Acropora are one of the most common coral found in the ocean. They are essential for reef building and providing a habitat for a huge array of organisms. Acropora are found all over the world but are mostly found in the Indo-Pacific. This particular strain of Acropora is maricultured by ORA in the Marshall Islands. This comes with several benefits that we will discuss later.
Acropora are also one of the most popular corals in the aquarium hobby. However, this is not a beginner friendly coral. While a beginner could keep Acropora successfully, it will likely result in the beginner feeling frustrated and discouraged. In case you’re unfamiliar with keeping Acropora, we’ll go over the basic care requirements to help you decide if this coral is right for you.
To start, let’s talk about lighting. Acropora require strong lighting to display the best coloration. This coral can change its coloration depending on the lighting conditions. Under less intense lighting, the coral may appear dull. It is recommended that you provide Acropora around 200-300 micromoles of PAR. However, you can provide more light if you are experienced with keeping this coral. It is incredibly important to acclimate your Acropora before placing it under high light. Do this by starting the coral in a dimmer spot in the aquarium and gradually moving it up into higher light. This process should take months. Certain lighting fixtures make this easier by allowing you to set an acclimation schedule.
Next, let’s talk about flow. Acropora require strong flow. Moderate flow might be acceptable when the coral is smaller, but as it grows, it will need stronger flow. Water movement is important because it keeps the coral clean while providing it with needed nutrients and calcifying elements. Hypothetically, it is possible to provide Acropora with too much flow, but you are much more likely to provide too little flow than too much.
Acropora can benefit from feeding as long as it is done in moderation and the food particle size is small enough. Feeding too much can cause nutrient spikes, which is counterproductive. A safe way to feed your corals is by dosing live phytoplankton and amino acids. While feeding can promote better coloration, faster growth, and greater overall coral health, it is not required because of the zooxanthellae within the coral.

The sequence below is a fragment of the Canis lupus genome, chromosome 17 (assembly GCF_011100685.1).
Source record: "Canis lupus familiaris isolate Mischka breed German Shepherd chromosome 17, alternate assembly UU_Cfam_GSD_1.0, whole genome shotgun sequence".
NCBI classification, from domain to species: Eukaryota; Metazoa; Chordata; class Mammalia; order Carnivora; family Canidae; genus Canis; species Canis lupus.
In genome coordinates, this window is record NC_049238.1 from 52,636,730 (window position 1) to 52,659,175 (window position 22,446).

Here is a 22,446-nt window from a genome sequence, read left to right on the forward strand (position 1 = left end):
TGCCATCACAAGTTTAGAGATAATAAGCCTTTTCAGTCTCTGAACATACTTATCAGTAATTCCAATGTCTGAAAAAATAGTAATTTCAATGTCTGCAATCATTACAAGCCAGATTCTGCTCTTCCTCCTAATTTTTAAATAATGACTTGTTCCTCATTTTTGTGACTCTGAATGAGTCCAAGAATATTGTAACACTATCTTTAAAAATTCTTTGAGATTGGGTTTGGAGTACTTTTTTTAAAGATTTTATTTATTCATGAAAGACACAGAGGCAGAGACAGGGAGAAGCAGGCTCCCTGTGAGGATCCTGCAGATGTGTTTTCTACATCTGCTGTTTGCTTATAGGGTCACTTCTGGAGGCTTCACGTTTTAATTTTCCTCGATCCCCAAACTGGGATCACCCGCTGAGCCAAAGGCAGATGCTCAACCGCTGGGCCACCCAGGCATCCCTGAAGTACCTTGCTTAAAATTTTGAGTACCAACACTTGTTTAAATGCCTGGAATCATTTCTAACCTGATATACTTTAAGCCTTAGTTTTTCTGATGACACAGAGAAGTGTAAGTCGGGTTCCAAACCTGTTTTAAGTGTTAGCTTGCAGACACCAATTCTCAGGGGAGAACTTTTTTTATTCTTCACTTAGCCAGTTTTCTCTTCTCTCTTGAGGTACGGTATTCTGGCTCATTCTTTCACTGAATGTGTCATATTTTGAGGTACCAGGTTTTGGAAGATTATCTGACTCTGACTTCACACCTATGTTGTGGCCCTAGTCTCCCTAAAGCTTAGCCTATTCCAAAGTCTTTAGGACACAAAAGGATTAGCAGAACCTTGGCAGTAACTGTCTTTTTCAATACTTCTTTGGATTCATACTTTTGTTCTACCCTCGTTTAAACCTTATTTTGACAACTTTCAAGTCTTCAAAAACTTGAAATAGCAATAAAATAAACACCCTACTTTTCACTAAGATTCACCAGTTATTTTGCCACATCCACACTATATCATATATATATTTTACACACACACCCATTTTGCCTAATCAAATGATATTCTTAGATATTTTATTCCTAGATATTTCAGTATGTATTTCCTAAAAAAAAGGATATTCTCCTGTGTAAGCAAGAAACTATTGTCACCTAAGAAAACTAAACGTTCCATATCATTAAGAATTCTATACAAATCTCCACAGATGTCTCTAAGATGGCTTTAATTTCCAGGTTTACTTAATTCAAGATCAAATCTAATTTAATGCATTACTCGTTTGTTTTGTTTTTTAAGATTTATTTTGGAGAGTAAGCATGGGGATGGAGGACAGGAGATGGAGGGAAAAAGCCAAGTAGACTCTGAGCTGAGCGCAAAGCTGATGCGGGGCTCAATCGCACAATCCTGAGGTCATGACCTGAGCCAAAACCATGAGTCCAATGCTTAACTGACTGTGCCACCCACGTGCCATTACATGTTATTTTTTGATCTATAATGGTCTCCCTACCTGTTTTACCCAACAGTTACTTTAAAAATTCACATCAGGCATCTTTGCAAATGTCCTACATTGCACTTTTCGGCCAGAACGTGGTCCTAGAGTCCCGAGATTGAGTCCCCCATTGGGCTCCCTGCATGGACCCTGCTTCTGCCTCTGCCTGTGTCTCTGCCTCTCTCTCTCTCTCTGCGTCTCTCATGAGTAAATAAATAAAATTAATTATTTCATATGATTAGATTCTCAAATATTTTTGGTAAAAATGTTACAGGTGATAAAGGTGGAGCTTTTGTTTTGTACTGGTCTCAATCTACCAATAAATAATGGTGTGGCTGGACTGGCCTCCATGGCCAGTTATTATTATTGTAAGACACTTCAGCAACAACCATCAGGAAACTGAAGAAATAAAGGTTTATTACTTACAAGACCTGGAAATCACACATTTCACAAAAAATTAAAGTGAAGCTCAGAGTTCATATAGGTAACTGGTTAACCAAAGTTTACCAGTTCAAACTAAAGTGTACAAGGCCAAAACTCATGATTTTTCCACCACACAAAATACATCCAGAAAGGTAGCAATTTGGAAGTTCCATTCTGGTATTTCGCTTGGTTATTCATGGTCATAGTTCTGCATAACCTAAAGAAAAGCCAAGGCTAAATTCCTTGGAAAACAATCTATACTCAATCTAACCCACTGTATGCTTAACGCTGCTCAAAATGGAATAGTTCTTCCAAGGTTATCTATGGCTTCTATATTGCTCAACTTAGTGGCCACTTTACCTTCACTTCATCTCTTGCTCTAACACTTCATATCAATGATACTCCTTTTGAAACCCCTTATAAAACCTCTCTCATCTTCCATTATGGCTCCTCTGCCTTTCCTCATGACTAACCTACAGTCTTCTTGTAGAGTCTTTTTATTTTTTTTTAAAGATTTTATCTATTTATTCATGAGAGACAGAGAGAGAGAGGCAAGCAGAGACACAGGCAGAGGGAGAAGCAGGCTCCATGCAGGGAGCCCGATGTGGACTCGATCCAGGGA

Moving on, let’s talk about water chemistry. Being a fast growing stony coral, Acropora require elevated levels of calcium, alkalinity, and magnesium that are also stable. If you have lots of stony corals, maintaining these levels often requires the use of a calcium reactor, dosing system, or kalkwasser. For beginners, this is likely the most difficult part. If you aren’t careful, you can easily overdose your system, causing large swings and awful reactions from your corals. Stability is essential.
As for other parameters, keep the temperature around 72-78 degrees Fahrenheit and stable. Keep the nitrates around 1-5 ppm and the phosphates as close to 0.01 ppm as possible but not 0.
Purchase Size: 1 – 2 “
Placement: You can place this coral anywhere as long as its lighting and flow needs are met.
Lighting: Medium to high.
Flow: Moderate to strong.
Parameters: 72-78° F, pH 8.1-8.4, salinity 32-35 ppt
Calcium: 350-450 ppm
Alkalinity: 8-12 dKH
Magnesium: 1,250-1,350 ppm
Maricultured corals such as this Imperial Acropora are grown in controlled areas offshore, separate from real reefs. These corals tend to be hardier and better able to handle the stress of shipping. They are also more sustainable and environmentally friendly. Do your part to decrease the impact our hobby has on the ocean by choosing maricultured and aquacultured corals, fish, and inverts.
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